-Says INCHR Commissioner Colley
The Acting chairperson of the Independent National Commission on Human Rights (INCHR), Bartholomew B. Colley, said Liberia doesn’t need a regime security but a professional security that is committed to protecting the state and its citizens.
Colley made the statement on Thursday, September 6, in Monrovia during the validation of the baseline study report for the structural provision of human rights education to authorities of the Liberia National Police (LNP).
“We need to organize ourselves. We don’t want a regime security. You can’t have a regime, but professional, security in Liberia, like any other country; people who have commitment, are patriotic to their country, and are professional in their areas,” Mr. Colley said.
To achieve this, he said, Liberia needs security apparatuses that are well taken care of, and not just wearing the uniforms and moving around the country.
“Security needs to be well taken care of, but if you violate anyone’s rights, we will put the friendship aside and comer after you. We will not shut our mouths, and must remain clear here,” he said.
According to Mr. Colley, the Commission wants to see a society that is safe for everyone and conscious of the existence of human rights as seen in other parts of the world. We want to get back to our people through various platforms, because human rights is everyone’s business, he added.
“Promotion of human rights must be thought of as education for both the rights holders and those who provide it,” he said.
He said that the INCHR is charged with the responsibility to protect any human rights-related issue across the country, in spite of the many challenges faced by the Commission.
INCHR executive director, Herron S. Gbidi, said the police play a pivotal role in protecting human rights and, as such, government and partners must fully support the officers.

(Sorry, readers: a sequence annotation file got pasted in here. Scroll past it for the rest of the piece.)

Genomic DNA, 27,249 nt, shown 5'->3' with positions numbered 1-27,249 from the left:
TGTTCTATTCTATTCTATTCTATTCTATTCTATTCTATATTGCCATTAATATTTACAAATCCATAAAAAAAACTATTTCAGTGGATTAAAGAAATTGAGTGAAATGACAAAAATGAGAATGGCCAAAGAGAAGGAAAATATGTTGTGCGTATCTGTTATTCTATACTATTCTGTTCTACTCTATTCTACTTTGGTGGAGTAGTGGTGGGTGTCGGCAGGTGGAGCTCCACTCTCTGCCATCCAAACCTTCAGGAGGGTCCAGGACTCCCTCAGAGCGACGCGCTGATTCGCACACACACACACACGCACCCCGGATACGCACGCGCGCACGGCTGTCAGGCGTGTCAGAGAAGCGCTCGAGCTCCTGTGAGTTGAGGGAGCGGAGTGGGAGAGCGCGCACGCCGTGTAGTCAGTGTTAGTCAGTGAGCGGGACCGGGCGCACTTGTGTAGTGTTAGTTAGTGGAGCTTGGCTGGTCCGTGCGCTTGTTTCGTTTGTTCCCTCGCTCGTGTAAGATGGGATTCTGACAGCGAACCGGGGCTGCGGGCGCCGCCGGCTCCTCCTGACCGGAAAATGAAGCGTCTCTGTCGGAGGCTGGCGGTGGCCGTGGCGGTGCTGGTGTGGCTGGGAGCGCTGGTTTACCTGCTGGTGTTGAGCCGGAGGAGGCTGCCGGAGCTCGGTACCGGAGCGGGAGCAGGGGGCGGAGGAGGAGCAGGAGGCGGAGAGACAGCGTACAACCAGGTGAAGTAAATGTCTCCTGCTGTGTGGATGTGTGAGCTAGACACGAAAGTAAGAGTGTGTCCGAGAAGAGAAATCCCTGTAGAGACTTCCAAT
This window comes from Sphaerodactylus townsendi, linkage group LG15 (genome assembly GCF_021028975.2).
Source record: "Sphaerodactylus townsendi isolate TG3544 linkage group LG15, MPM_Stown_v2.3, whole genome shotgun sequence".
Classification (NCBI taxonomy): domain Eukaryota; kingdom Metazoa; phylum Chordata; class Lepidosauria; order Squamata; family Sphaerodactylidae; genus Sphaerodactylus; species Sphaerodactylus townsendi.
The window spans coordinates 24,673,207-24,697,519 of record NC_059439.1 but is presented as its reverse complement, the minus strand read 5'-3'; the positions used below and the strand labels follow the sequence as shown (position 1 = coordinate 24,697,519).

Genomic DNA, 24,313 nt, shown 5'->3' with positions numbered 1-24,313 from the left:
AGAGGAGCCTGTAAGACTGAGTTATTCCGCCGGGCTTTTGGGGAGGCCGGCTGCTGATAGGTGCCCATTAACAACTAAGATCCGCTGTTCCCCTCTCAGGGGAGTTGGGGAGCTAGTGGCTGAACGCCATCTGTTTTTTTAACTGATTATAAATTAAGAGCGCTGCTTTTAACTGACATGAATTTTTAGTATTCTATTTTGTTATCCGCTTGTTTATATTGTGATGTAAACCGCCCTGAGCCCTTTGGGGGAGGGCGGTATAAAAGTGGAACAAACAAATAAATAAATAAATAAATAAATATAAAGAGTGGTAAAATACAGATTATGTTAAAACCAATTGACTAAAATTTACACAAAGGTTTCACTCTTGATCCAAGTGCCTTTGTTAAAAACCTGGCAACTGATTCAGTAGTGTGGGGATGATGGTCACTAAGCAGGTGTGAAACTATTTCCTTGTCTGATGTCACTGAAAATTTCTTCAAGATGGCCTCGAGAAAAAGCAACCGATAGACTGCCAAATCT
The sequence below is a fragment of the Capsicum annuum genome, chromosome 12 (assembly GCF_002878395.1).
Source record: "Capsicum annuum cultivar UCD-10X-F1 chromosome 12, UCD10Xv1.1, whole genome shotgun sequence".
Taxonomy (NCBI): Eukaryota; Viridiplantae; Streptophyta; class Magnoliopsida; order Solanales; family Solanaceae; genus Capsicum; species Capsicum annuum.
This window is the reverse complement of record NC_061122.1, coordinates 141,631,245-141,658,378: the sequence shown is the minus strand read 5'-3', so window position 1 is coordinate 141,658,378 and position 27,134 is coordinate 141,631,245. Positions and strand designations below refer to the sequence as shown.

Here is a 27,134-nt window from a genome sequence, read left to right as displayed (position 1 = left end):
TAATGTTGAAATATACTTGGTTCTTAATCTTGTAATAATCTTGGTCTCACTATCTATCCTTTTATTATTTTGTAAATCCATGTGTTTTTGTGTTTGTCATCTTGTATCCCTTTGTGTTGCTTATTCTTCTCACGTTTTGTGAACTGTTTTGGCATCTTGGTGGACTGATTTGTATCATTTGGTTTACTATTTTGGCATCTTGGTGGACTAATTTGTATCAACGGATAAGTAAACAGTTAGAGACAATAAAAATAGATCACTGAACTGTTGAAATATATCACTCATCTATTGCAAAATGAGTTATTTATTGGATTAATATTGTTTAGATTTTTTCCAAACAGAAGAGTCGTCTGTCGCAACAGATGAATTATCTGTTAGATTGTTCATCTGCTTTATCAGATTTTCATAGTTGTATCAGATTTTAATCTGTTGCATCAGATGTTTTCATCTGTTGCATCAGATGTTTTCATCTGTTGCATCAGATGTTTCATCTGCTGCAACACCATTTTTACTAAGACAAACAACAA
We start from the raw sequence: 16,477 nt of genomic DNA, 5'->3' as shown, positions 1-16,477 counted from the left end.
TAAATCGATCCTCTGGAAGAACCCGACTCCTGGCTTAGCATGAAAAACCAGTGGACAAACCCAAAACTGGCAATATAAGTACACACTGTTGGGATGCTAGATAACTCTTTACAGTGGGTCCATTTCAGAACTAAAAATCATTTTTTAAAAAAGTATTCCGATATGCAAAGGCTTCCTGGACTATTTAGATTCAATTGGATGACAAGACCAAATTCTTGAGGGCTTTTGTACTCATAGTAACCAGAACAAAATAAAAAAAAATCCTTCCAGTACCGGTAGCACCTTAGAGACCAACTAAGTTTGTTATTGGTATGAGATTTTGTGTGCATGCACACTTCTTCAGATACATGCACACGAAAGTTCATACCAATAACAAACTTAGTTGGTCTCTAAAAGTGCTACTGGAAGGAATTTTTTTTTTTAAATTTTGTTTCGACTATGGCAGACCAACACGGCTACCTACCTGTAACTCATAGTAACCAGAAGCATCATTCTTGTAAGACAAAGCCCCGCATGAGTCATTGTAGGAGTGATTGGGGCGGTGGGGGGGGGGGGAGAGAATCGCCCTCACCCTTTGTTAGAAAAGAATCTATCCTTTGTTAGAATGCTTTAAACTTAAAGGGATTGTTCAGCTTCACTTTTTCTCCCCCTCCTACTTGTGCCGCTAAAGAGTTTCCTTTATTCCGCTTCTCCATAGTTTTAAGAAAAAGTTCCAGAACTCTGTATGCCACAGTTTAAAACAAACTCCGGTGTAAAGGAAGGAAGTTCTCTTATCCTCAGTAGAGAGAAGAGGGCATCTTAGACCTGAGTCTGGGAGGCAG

“Now if the police have such huge responsibilities, we must be concerned how they deliver their services in the absence of support. We think that the police are the front-liners in the protection of human rights,” Mr. Gbidi said.
According to him, the Constitution also calls on the government to promote and protect human rights, a position or mandate that must not be taken lightly by anyone.
“When someone beats on your child, you will first run to the police, which means that they are protecting your human rights, and their function is very huge,” he said.
The police, he said, is a natural partner to human rights advocacy, “and so we must realize that we will not be able to do our work in the absence of them.
According to Gbidi, “the law says we should be able to protect human rights across the country, but we don’t have such capacity to effectively do our work.”
He added, “We want to ensure that we position ourselves to be on the preventive side of violation. In order to be proactive, we have to provide education for all our stakeholders, especially those who have the duty to protect the citizenry.
“We rights holders must also know our rights. We have a huge task, if we will want to engage into human rights protection or prevention. We are going to be operating through formal institutions, including schools, military academies, to be able to channel human rights education,” he said.
He added that the Commission has to be able to provide human rights education at the Liberia National Police Academy in Paynesville, outside Monrovia.